Goettsche, In Interest of

Decision Date21 October 1981
Docket NumberNo. 65657,65657
Citation311 N.W.2d 104
PartiesIn the Interest of Darrin Paul GOETTSCHE and Drew Thomas Goettsche, Children. Appeal of Henry GOETTSCHE.
CourtIowa Supreme Court

Dale E. Ruigh of Smith, Nutty, Sharp, Ruigh & Benson, Ames, for appellant.

S. A. Holm of Pasley, Singer, Pasley, Holm & Thomas, Ames, for petitioner-appellee Pamela Pohar.

William J. Pattinson, of Hegland, Newbrough, Johnson, Brewer & Maddux, Ames, guardian ad litem for the children.

Considered by LeGRAND, P. J., and HARRIS, McCORMICK, ALLBEE and LARSON, JJ.

McCORMICK, Justice.

The question in this appeal is whether the trial court erred in terminating the parent-child relationship between Henry Goettsche and his sons Darrin and Drew. The action was brought by Pamela Pohar, mother of the children, under chapter 600A, The Code. The relationship was terminated on the ground of abandonment under section 600A.8(3). We affirm the trial court.

In relevant part, section 600A.8 provides:

The juvenile court shall base its findings and order (terminating parental rights) on clear and convincing proof. The following shall be, either separately or jointly, grounds for ordering termination of parental rights:

....

3. A parent has abandoned the child.

4. A parent has been ordered to contribute to the support of the child or financially aid in the child's birth and has failed to do so without good cause.

Abandonment is defined in section 600A.2(16):

"To abandon a minor child" means to permanently relinquish or surrender, without reference to any particular person, the parental rights, duties, or privileges inherent in the parent-child relationship. The term includes both the intention to abandon and the acts by which the intention is evidenced. The term does not require that the relinquishment or surrender be over any particular period of time.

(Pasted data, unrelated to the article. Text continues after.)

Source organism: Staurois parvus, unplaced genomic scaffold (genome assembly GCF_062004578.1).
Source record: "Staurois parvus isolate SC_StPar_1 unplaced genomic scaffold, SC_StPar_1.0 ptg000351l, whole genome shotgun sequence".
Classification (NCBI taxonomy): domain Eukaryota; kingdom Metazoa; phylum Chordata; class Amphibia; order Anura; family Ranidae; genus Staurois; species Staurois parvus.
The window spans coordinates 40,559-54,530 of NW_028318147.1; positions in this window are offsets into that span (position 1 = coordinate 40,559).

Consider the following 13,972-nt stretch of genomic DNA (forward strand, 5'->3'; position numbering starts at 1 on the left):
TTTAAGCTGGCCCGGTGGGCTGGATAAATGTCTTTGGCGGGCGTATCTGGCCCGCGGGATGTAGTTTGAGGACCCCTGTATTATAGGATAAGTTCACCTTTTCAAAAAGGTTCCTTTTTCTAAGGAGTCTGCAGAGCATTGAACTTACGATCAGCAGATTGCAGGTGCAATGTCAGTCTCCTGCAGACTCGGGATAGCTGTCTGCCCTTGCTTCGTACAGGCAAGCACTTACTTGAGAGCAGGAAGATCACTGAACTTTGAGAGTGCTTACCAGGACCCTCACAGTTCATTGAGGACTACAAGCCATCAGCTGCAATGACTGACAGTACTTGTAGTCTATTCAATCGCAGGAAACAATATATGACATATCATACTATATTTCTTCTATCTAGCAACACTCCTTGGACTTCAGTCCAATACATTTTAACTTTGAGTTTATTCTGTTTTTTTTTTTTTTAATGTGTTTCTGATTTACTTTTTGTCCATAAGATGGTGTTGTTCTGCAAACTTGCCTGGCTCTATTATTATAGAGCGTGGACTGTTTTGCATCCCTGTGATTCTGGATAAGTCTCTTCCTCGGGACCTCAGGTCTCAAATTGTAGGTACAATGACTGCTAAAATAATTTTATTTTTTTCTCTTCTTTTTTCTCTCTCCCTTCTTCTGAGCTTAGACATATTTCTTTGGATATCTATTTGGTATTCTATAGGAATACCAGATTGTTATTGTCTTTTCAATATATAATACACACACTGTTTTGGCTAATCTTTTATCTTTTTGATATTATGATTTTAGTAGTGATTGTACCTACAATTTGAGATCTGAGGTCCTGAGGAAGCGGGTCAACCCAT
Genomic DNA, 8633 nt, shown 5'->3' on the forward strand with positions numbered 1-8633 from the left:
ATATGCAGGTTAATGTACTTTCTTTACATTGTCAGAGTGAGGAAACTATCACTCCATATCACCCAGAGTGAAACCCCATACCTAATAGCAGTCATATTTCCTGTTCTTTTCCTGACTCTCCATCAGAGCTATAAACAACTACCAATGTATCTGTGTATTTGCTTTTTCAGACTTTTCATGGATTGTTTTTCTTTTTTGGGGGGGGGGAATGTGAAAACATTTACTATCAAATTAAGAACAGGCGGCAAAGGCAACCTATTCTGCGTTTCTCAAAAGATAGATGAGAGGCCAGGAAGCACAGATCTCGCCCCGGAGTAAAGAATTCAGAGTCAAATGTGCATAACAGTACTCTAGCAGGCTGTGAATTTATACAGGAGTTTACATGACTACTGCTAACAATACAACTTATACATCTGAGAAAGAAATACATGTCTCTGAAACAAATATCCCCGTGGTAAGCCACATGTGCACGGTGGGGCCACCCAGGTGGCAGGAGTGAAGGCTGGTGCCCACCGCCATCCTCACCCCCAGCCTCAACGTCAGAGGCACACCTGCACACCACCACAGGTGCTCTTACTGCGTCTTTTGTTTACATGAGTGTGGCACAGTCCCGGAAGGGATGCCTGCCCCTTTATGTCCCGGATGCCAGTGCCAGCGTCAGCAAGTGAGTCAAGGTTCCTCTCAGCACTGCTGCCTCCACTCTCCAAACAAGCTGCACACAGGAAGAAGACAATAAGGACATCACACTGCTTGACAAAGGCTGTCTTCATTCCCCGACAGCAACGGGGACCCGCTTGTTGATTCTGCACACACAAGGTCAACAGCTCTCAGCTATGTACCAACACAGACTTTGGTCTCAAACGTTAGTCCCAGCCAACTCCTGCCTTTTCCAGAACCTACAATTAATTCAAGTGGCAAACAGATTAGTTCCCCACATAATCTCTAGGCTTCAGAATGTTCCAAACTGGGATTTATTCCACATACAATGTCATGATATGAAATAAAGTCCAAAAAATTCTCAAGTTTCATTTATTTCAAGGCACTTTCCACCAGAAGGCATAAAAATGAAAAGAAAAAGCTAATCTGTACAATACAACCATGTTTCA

Section 600A.1 states that the provisions of chapter 600A are to be construed liberally. The welfare of the child is to be the paramount consideration.

This appeal requires construction and application of the abandonment ground. We do not reach Pamela's contentions involving the constitutionality, construction and application of the separate ground in section 600A.8(4) authorizing termination for nonpayment of child support. See Klobnock v. Abbott, 303 N.W.2d 149 (Iowa 1981).

I. Construction of the statute. Henry raises three issues concerning the meaning of abandonment. First, he asserts it requires proof of "total desertion." Second, he alleges nonpayment of child support cannot be considered as evidence of abandonment. Finally, he contends abandonment can be found only when the parent has left the child on a doorstep or similarly left its welfare wholly to chance or fate.

The assertion that the statute requires total desertion before abandonment can be found does not bear scrutiny. Henry cites Pitzenberger v. Schnack, 215 Iowa 466, 245 N.W. 713 (1932), in support of his position. The court in that case cited with approval a definition of abandonment from Words and Phrases which included the term "total desertion." However, as Henry separately acknowledges in his brief, the present statutory definition is controlling here. See § 600A.2(16). That definition, which is different from the one quoted in Pitzenberger, does not require total desertion. We also note that the Pitzenberger decision was based on the failure of proof on the intent issue rather than on the desertion concept. See 215 Iowa at 470, 245 N.W. at 715.